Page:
Commencement 2003 - Steven Tyler's Address

 


Commencement 2003 - Steven Tyler's Address

Steven Tyler's remarks to the Berklee College of Music graduating class of 2003, delivered at the Reggie Lewis Track Center, Boston, Massachusetts, May 10, 2003

 

 
  Steven Tyler

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Thank you, thank you, thank you, very much. Uh, huh! For those of you that were there last night, I wanna thank you all for letting me be the lead singer of the greatest, no, the second greatest rock band to come out of Boston. From that concert last night, to let me sing along with you all, it was a beautiful, beautiful thing. Yes, it was.

You know, this is great. I can remember when I was four years old, I said to my mother, "Mommy, when I grow up I wanna be a musician." She said, "You can't do both." And I love this state. And then my mother sang to me:

  • Kimo, kaimo, stair-a-stair. Ma-hi, ma-ho, ma-rumstick-a-pumpernickle, soup, bang, knit cap, parliament, cameo, I love you.

Three years old. So, I interpreted that now to uh,

  • This is not candy store rock and roll, corporation jelly roll, play the singles, it aint me, it's program insanity, you ASCAP or BMI, could ever make a mountain fly, (Breath) if Japanese can boil teas, then where the hell's my royalties?!

You see how that works? So, now a Doctorate. This is a profound honor, because it comes from an institution that is dedicated to the pure art of music.

Now, I've always believed in the power of music. I'm driven by it. I always knew it was my life. In fact, I used to drive by Berklee, passed out in the back of a van on my way home from a midnight set at Bunratty's, where we played for beer and the owner still tried to stiff us.

A career in music is a road that's constantly under construction. Mine was paved with passion, ambition, and a series of extremely lucky mistakes.

So, in all likelihood, our musical educations were very different. Though with some of you that may be debatable. The important stuff is the same. We share those qualities of passion and ambition. All of us in this room may be different shapes, sizes, colors, may have different interpretations of a G string, and come from different places.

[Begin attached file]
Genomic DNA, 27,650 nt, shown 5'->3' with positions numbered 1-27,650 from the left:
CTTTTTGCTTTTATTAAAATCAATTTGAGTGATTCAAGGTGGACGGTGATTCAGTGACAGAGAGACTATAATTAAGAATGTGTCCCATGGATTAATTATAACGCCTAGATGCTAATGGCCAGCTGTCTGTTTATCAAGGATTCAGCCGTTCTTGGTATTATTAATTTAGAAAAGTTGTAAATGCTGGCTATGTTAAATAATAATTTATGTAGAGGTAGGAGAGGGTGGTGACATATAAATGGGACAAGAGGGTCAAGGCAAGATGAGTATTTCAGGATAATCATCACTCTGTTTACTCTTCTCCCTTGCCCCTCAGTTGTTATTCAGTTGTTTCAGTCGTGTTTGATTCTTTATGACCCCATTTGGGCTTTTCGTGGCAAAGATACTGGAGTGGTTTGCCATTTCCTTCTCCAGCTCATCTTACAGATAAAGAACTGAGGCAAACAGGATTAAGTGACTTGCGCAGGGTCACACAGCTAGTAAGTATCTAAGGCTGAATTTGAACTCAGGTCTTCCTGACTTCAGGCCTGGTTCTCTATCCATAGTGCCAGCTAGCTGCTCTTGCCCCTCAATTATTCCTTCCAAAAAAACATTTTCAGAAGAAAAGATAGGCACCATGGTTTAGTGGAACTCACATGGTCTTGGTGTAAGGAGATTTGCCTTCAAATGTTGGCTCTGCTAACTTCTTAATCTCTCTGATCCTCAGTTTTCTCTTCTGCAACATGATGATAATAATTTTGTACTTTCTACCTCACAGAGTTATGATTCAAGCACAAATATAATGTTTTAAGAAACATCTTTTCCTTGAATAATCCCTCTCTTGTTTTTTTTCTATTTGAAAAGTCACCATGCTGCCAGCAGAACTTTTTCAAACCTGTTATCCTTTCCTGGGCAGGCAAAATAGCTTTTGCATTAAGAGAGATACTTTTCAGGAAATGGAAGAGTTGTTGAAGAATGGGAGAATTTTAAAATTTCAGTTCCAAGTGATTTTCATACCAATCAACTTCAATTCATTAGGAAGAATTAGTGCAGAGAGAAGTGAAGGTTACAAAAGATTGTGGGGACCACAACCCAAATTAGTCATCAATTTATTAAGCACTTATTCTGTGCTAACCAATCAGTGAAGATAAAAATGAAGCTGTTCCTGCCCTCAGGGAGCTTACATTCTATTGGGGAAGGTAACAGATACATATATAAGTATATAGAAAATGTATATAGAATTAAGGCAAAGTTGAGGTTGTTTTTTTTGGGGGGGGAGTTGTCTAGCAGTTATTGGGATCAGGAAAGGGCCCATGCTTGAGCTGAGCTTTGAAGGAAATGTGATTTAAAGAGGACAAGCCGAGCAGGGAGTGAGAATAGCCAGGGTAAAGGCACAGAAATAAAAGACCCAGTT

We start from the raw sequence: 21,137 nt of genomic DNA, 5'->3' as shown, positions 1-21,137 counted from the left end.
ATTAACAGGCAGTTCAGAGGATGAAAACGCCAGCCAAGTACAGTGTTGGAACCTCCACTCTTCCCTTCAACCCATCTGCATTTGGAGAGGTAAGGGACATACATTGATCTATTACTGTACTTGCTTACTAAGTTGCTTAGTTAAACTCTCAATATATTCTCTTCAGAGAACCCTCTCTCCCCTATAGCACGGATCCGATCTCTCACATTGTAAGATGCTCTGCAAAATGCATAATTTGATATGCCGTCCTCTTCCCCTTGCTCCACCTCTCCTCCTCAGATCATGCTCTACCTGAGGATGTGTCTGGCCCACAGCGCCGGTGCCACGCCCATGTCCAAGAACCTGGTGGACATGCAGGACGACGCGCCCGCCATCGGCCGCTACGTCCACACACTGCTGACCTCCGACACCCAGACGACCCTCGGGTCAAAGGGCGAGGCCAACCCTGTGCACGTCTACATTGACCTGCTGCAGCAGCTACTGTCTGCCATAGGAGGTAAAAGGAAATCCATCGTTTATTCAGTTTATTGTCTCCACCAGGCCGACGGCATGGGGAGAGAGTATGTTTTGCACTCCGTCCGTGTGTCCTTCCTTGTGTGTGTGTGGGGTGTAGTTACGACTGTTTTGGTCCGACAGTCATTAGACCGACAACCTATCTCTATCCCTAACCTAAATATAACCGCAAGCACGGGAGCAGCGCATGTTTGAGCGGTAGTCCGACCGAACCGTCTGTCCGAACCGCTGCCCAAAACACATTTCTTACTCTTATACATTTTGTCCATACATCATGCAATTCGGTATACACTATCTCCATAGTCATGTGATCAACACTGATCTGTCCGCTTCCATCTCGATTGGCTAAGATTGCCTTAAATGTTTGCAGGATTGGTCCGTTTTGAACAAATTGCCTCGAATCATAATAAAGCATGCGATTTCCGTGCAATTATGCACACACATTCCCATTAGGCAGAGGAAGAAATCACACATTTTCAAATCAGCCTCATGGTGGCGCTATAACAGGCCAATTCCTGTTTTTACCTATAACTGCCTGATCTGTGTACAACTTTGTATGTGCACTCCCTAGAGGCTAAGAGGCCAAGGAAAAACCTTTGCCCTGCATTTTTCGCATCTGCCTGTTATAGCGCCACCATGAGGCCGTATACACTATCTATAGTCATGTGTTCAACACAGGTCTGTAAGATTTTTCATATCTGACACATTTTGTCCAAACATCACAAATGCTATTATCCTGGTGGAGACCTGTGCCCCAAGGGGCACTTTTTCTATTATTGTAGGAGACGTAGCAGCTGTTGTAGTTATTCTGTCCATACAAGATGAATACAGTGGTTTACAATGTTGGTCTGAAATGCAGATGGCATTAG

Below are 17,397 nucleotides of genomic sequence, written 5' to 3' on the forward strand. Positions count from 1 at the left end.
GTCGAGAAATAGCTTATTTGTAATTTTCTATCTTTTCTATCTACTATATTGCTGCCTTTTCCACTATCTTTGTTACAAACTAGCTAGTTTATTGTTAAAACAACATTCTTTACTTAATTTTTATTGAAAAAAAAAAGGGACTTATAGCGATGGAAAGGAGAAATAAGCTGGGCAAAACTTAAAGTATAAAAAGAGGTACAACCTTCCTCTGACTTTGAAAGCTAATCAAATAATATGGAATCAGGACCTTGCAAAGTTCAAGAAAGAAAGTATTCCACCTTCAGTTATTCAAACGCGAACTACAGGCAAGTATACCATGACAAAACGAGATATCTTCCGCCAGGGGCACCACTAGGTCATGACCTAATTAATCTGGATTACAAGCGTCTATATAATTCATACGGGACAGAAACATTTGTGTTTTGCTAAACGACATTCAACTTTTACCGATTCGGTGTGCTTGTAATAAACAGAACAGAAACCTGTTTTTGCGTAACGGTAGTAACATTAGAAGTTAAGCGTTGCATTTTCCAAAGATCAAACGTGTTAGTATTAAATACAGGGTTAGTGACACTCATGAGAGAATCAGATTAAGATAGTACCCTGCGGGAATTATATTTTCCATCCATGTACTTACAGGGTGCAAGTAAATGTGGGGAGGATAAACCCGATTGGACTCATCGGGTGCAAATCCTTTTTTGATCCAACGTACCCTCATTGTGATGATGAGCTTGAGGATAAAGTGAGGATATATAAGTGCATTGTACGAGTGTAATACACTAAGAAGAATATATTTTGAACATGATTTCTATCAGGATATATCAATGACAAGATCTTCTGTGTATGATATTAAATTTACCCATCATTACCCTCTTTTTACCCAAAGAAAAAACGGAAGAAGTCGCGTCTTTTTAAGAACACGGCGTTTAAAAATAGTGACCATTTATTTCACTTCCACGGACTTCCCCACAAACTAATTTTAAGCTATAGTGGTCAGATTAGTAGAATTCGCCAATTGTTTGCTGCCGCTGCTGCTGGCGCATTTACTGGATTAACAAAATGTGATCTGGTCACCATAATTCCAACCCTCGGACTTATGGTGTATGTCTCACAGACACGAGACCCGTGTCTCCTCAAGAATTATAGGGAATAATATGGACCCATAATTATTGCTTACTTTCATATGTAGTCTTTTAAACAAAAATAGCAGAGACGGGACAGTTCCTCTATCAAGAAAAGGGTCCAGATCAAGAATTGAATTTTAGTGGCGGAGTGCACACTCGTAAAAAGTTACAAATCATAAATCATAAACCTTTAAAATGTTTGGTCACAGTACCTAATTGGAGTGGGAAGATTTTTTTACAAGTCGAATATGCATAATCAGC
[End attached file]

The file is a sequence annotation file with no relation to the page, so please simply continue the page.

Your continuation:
But it's the DNA that tags us as members of the same tribe. In other words, we're all here ‘cause we're not all there. And that's a really good thing! Just think, I'm being honored in the same company as Sarah Vaughan, Duke Ellington, David Bowie, not to mention the brilliant and talented Dianne Reeves. It's an embarrassment of riches.

I'm very flipped out with the work that's been done here at Berklee. It's a refuge for everyone who thinks in rhyme, walks in rhythm, and dreams of melody. Everyone who draws a breath just to hit a note. Shakespeare called it the food of love. Thomas Carlyle called it the speech of angels, and John Lee Hooker called it a healer. So I suppose that makes this a well fed, heavenly place of healing. Long may you serve the cosmic spirit.

I'd like to thank Berklee president Lee Berk, Gary Burton, and all the trustees. Thanks to my mother for reading me fairytales and singing me to sleep, and who wove music into the tapestry of my everything. Thanks to my family now who support me in every way I know. And thanks especially to my father, Victor Tallarico, for letting his magic flow over me as I sat beneath his Steinway piano while he played. And my thanks to you, the class of 2003.

 

 

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